Sodium Polyacrilate Update

Hello Everyone! 🙂
Today one of you wrote me and asked my opinion about Sodium Polyacrilate.
Many thanks to him for making me realize that I had never written an update about this ingredient and a lot of time has passed since that happy post!
[Click HERE to read the old post]


I am glad I tried to make that cream because it helped me understand this ingredient better: it is a good practice to try to push an ingredient and see how much it can do on its own and, specially with emulsifiers, it is a good idea to try to see how they behave in “simple as possible” formulations. So here is all the full story of how my relationship with sodium polyacrilate has developed: 🙂

The cream of this post actually separated after a couple of months.
It was a weird kind of separation because some oil would get to the surface but the cream would still look “beautiful” and, if mixed again, it would LOOK stable again – at least for a couple of weeks – but, obviously, it would separate eventually. I wrote “look stable”  because clearly it wasn’t.
The supplier from whom I had purchased this ingredient had suggested its use as lone emulsifier and stated that Sodium Polyactilate could support up to 25% oils. Well, now I know better: it is not stable with up to 25% oils (I have tried making a cream with 20% oils and it was even less stable than this formulation, no surprise there 🙂 ).
Most of the resellers now do not suggest to use this ingredient alone and it is sold mostly as a “support” of some other emulsifier. I also haven’t found anyone saying that it would support up to 25% Oil Phase anymore (probably 5% – 10% maximum is more likely).

There is one big mystery though about HOW ON EARTH this cream could possibly be so good looking and firm even with that 2% D-Panthenol (and let’s add that protein as well)!
Sodium Polyacrilate, in fact, has ever since COLLAPSED in most of my other attempts if I only dared to add the smallest amount of electrolytes! And by “collapsed” I mean that from a firm-silky cream it totally liquefied leaving me with a watery waste of ingredients! 😉
I guess this ingredient blessed me with the beginner’s luck 😀 (and then kicked me in the teeth soon after! 😀 Ahaaa!).

Now, a side note about the “feel” of the cream: the feel at the touch was definitely “silky” and “smooth” and it would absorb rather quickly but there was something I didn’t quite appreciate of it: the cream would feel quite “empty”, as opposed to “rich” and “moisturizing”.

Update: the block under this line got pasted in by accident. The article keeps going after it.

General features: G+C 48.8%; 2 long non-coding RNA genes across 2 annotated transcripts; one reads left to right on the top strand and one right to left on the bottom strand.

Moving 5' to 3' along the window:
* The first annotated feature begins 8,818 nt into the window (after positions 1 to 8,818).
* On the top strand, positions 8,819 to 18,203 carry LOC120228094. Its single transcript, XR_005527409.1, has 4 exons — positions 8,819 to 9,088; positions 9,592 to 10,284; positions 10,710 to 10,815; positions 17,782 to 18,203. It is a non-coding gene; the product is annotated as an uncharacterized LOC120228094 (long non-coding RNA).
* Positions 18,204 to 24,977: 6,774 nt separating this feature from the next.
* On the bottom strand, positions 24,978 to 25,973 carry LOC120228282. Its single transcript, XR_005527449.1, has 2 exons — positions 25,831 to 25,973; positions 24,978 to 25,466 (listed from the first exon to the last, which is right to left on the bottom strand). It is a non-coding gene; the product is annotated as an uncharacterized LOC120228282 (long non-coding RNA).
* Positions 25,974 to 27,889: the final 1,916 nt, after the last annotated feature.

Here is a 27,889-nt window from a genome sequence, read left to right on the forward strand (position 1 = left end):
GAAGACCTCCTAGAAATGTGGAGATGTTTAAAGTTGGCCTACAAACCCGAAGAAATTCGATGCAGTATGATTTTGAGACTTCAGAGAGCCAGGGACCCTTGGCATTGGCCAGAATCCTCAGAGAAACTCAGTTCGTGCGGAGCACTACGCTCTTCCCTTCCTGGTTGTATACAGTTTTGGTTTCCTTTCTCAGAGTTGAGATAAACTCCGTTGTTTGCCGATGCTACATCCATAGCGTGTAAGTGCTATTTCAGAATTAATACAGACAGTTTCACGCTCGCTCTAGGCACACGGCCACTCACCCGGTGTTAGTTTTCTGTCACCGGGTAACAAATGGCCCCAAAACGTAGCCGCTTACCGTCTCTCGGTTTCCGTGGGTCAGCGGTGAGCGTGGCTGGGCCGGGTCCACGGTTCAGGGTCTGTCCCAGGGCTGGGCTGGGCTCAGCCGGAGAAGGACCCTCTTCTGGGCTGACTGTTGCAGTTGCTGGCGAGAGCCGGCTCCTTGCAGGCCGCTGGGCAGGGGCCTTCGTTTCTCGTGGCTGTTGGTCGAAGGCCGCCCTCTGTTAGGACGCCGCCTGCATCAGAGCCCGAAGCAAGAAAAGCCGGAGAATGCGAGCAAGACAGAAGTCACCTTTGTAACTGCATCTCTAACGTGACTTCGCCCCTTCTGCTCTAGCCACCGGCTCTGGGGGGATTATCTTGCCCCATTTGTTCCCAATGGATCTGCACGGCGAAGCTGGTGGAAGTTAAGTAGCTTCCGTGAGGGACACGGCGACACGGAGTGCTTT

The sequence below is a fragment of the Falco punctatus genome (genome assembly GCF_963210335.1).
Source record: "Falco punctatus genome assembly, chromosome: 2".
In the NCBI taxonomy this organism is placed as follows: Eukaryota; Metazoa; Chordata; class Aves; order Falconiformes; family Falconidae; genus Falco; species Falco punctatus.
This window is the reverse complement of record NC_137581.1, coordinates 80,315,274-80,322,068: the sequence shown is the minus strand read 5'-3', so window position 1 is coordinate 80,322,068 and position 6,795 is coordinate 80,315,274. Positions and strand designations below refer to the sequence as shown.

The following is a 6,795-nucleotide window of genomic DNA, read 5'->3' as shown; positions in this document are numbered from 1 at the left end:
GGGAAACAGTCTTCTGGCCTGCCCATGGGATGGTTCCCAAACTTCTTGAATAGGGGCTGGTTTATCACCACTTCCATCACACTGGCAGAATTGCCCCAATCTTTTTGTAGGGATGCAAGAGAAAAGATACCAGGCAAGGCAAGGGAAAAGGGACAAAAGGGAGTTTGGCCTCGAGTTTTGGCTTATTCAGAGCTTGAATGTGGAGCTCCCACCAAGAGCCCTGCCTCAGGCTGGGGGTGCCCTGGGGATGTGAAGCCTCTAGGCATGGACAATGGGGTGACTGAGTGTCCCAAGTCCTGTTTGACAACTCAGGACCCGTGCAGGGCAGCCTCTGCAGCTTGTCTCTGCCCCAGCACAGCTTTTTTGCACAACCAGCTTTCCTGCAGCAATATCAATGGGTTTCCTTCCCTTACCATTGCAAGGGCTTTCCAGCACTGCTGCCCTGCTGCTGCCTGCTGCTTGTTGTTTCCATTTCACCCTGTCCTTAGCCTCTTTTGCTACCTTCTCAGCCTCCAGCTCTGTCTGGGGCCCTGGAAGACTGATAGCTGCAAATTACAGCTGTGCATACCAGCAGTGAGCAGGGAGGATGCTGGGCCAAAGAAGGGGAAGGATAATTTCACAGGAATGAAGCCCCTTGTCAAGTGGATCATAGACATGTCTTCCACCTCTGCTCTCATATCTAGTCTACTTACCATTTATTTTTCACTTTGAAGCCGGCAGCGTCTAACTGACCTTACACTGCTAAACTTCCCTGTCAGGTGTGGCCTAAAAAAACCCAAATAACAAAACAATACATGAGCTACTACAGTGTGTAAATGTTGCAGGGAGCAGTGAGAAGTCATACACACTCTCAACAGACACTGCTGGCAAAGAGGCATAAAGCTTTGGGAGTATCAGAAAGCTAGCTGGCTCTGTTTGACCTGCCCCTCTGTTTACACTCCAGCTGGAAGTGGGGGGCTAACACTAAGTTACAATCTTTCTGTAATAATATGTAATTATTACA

I know these are all words that can mean totally different things to each one of us, but I know no better way to describe it!
Well I remember actually a commercial cream from a famous brand that was meant for teenage girls (therefore, a skin that doesn’t require a lot of moisturizing) and the commercial was all about “fresh” and “water”. This cream had that same feel so this might be an interesting ingredient for such kind of product.

For more recipes click HERE 
To learn how to formulate cosmetics click HERE
For a list of online cosmetic ingredients suppliers click HERE 

I am happy I finally wrote this update… it was definitely needed! 🙂

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17 thoughts on “Sodium Polyacrilate Update”

  1. I find all my lotions feel empty – not sure what is happening. I have samples of sodium polyacrylate coming in the post soon and I also want to try and get a sample of Solagum AX. On that note, I was wondering if you could help me troubleshoot a recipe? 🙂


    1. Sodium polyacrilate has a quite empty feel too, no matter how many oils you add to it.
      I don’t know ingredients by their commercial names because these names change a lot. What is the INCI of Solagum AX? 🙂


      1. It’s apparently a special mix of Xanthan gum and Acacia Gum that improves the consistency / silkiness of the lotion. Something I can’t get eith Xanthn gum alone. My lotion just looks ‘mushy?’ I don’t know how to show a picture, but it’s missing something to make it have a firm film